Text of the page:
StatsAudienceAffluent Americans Fastest-Growing Online Group

Affluent Americans Fastest-Growing Online Group

Higher income men prefer financial sites, while women favor online entertainment.

Internet users with household incomes over $150,000 surged 20 percent to 10.3 million in the last calendar year, making it the fastest growing of all income groups in the U.S., according to a study by Nielsen//NetRatings.

This upper-tier group also spends the most time online, a total of 76 hours per month. It visits more Web pages on a monthly basis (2,126) than any other income group, the study found.

“The rise in the number of high-income Web surfers, combined with their propensity to spend the most amount of time surfing and consuming Web pages as compared to everyone else, represents a solid opportunity for marketers,” said Heather Dougherty, senior retail analyst at Nielsen//NetRatings. “Advertisers would do well to turn to the sites they surf to most efficiently reach this high-income group.”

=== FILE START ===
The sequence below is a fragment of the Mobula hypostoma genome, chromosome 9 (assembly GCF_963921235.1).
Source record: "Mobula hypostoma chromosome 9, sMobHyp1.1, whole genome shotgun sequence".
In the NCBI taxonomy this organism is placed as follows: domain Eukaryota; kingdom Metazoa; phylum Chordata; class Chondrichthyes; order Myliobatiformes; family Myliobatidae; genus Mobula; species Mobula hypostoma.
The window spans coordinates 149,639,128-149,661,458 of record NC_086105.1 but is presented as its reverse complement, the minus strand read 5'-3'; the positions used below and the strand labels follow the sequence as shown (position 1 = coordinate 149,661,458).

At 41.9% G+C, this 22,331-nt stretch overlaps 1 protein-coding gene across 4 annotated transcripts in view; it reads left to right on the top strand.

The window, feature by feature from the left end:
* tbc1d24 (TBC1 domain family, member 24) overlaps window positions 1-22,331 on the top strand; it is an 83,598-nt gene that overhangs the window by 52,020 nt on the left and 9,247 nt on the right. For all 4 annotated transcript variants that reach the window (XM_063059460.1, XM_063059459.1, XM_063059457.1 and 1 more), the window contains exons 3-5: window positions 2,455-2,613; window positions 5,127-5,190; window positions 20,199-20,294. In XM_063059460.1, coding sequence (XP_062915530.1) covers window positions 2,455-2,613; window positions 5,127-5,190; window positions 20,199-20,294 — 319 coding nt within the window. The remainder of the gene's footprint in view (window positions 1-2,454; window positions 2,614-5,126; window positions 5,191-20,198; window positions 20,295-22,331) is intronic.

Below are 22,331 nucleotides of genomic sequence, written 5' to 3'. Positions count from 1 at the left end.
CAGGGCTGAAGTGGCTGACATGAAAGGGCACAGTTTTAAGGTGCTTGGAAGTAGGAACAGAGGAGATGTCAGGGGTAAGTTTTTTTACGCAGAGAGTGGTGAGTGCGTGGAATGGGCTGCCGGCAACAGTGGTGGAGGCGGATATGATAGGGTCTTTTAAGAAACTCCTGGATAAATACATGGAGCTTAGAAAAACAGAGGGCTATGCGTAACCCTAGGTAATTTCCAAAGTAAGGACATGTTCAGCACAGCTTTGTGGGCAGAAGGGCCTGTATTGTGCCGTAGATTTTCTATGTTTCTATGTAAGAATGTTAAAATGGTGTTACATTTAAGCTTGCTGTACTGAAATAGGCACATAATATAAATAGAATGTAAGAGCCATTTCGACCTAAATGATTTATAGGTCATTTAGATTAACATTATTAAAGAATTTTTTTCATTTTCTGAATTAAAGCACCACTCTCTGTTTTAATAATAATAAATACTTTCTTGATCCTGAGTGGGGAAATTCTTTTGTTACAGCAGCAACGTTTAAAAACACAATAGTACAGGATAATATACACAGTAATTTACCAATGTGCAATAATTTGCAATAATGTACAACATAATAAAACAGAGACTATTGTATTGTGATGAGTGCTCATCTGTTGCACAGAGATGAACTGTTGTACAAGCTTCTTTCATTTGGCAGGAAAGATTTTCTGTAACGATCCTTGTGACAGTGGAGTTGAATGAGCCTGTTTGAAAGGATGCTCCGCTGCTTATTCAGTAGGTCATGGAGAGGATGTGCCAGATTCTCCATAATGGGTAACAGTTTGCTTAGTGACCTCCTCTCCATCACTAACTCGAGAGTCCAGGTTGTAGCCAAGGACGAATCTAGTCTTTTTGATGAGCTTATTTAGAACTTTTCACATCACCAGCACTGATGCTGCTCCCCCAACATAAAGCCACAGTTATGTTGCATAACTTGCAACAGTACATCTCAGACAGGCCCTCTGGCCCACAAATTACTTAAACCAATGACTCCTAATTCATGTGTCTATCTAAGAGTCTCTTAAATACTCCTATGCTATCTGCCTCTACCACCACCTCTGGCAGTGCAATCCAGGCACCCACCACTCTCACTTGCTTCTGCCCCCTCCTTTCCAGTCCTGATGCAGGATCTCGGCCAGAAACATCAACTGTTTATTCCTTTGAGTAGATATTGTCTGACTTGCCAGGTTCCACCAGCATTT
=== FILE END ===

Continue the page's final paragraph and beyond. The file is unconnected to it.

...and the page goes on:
The most popular sites for men in this high-income group include Fidelity Investments, Sabre Travel Network, CBS MarketWatch, United Airlines, and American Airlines, each capturing over 12 percent of this demographic in January, 2005.

Sites that saw the highest percentage of high income women in January included AOL Travel, Moviefone, AOL Living, Expedia, and AOL Entertainment, each of which drew over 5 percent of the demographic.

“Our research indicates that savvy advertisers trying to reach both men and women efficiently in this group should target online travel sites in their marketing campaigns, while focusing on financial sites to reach men and entertainment destinations to reach women,” Dougherty said.

The findings gel with a related study conducted recently by JupiterResearch that isolated young affluent Internet users as the most active online demographic.

According to the Jupiter study, Internet users between the ages of 25 and 34, with household incomes over $75,000 are more likely to be connected to broadband and engage in a broader range of online activities than overall Web users.

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